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Babies Crawl, Adults Walk

Yes, babies were meant to crawl and adults were meant to walk. You are right. But be honest, how much walking do you do? And is the walking you do the walking that is built off a foundation of crawling? Do your shoulders and hips work together in a deliberate, coordinated, contra-lateral fashion? Walking is supposed to be a reset, a restorative movement that keeps our nervous system operating at peak levels. Walking is also supposed to keep our bodies tied together by keeping us reflexively sharp. But most of us don’t walk like that. Most of us might need to go back and reestablish that crawling pattern that walking was meant to be built upon.

Crawling is hardwired into each one of us. Even though we are no longer children, the program for crawling is inside of us today. Even if you skipped crawling as a child for whatever reason, you still have the “crawling program.” That program still works. You may have to dust it off a little, but it will still tie your body together in the same way that it did when you were a child. It will still nourish your brain and intimately integrate it with your body. Crawling can even still help improve your hand-eye coordination. Everything it once did, it can still do. You were made to crawl. It is the pattern that was designed to keep you healthy, strong and resilient throughout your entire life.

Don’t believe me? Do you think you being able to Spiderman crawl for a mile might indicate health and strength?

Regaining Your Original Strength

If you have mobility restrictions, if you have nagging pains and injuries, if you feel fragile at times, it may be simply because you are lacking your reflexive strength – your original strength. You can regain the reflexive strength you were meant to have. Crawling can help you restore your original strength and allow you to improve your life in many areas. Your physical strength will improve, your mobility will improve, your mental focus will improve, your response to stress will improve and so will your mood. When you are moving better and feeling better, it is easier to be in a good mood.

Test this out for yourself and see what crawling can do for you. Yes, it is childish, but the ways of a child are much simpler and wiser than our ways today. Children develop and build strength the right way – on a solid foundation. It is like building a house on rock. It will last. As adults, we try to add strength to a faulty, eroded foundation. It is like trying to build a house on sand. It doesn’t work too well. To be as strong as we were meant to be, we need a very solid foundation.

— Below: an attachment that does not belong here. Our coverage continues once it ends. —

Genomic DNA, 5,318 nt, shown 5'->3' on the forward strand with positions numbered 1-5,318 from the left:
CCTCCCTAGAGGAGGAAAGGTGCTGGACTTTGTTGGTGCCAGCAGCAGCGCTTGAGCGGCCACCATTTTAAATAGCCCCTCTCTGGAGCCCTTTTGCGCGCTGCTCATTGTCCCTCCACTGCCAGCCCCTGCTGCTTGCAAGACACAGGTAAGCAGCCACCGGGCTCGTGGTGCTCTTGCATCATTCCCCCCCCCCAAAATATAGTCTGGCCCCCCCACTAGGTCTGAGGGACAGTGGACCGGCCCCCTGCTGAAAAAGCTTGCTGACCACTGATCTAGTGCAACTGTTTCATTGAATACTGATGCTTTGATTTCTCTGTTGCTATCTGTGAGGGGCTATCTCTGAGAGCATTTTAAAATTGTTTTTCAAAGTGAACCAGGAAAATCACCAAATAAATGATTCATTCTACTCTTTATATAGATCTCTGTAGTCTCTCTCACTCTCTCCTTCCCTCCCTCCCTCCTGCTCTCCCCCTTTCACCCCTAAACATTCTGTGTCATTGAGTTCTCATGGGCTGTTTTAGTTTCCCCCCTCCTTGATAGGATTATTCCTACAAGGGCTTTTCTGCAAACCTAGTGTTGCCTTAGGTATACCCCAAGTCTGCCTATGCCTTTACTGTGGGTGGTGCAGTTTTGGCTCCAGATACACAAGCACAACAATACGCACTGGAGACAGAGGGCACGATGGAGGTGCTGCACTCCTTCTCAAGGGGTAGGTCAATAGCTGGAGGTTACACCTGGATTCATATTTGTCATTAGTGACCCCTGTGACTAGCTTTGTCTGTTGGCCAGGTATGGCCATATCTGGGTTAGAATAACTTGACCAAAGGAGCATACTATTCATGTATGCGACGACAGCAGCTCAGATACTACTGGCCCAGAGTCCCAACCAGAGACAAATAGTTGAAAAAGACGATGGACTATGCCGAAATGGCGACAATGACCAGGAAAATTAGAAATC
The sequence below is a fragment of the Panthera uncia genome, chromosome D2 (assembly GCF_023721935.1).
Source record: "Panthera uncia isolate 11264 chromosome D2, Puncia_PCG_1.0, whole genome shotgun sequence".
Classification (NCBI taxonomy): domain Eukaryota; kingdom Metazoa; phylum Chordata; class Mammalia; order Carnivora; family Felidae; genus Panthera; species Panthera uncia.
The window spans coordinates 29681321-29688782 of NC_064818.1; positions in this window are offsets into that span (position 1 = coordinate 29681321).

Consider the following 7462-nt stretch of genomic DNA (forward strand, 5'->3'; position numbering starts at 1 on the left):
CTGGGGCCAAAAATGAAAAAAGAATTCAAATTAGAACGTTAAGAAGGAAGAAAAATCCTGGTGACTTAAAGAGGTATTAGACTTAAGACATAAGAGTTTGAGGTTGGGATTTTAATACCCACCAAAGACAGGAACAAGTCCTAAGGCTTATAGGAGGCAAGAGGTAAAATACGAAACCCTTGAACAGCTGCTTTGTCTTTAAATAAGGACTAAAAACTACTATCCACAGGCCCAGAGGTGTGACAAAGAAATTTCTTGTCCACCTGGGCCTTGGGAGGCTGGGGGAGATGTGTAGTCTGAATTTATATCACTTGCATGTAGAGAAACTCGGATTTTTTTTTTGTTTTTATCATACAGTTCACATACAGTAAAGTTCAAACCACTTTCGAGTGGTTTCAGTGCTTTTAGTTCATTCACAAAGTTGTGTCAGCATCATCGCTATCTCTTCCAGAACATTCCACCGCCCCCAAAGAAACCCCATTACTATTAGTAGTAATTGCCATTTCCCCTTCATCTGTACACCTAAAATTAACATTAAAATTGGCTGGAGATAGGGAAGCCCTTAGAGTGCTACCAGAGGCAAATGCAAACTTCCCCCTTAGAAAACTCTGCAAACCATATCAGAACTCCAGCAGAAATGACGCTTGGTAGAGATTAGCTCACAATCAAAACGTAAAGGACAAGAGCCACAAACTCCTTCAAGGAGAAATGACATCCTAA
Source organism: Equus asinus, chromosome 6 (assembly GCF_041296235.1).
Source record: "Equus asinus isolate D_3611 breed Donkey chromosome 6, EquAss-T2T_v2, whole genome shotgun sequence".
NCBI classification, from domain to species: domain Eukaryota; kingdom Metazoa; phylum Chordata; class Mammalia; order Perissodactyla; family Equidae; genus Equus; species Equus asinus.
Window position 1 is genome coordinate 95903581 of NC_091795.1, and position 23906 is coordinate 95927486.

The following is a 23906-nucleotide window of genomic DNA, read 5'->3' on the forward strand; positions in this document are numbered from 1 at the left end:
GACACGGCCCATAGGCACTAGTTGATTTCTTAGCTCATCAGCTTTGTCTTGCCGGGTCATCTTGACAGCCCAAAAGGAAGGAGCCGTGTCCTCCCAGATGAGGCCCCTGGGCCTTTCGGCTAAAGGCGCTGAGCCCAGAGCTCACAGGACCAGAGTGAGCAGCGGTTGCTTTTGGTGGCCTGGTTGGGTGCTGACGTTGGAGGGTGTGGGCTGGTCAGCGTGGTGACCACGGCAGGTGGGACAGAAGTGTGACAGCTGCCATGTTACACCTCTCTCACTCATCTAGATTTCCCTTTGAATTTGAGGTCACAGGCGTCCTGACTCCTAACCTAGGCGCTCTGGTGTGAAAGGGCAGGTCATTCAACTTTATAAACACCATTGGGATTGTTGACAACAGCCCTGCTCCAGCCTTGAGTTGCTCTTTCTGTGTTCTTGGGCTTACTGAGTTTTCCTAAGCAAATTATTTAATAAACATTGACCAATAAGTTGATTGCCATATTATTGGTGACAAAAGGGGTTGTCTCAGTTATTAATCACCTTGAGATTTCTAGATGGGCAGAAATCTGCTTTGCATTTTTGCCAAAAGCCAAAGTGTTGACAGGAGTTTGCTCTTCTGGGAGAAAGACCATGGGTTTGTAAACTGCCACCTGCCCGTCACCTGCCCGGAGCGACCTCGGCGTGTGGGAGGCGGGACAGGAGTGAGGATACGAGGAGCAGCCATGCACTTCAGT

Over the next four weeks, I will introduce you to a crawling progression program. This program is designed to help you rebuild your solid foundation of strength, your reflexive strength, and help you regain the resiliency you were meant to have. The hope of this program is to help you improve your physical performance in whatever area you are passionate about, but ultimately, my desire is that it simply improves your life and allows you to live without limits.

If you embark on this program over the next four weeks, pay attention to how you feel and don’t be surprised if you hit personal records in lifts or activities that you’ve never reached before. Resetting the nervous system and restoring reflexive strength doesn’t have to take a long time before the benefits come calling. The more you crawl, the more you establish, restore, and cement your reflexive strength. Owning your reflexive strength is like takes the brakes off your body. In the beginning, we will start out easy and establish our crawling pattern. In the end, if you make it to the end, you will be strong enough to do almost anything.

Again, crawling improves and integrates the whole person, the whole you. What do you think? Are you up for the challenge? Don’t let the simplicity keep you away.

References:1. Carla Hannaford, Smart Moves (Salt Lake City: Great River Books, 2005), P. 131.
2. Carla Hannaford, Smart Moves (Salt Lake City: Great River Books, 2005), P. 112.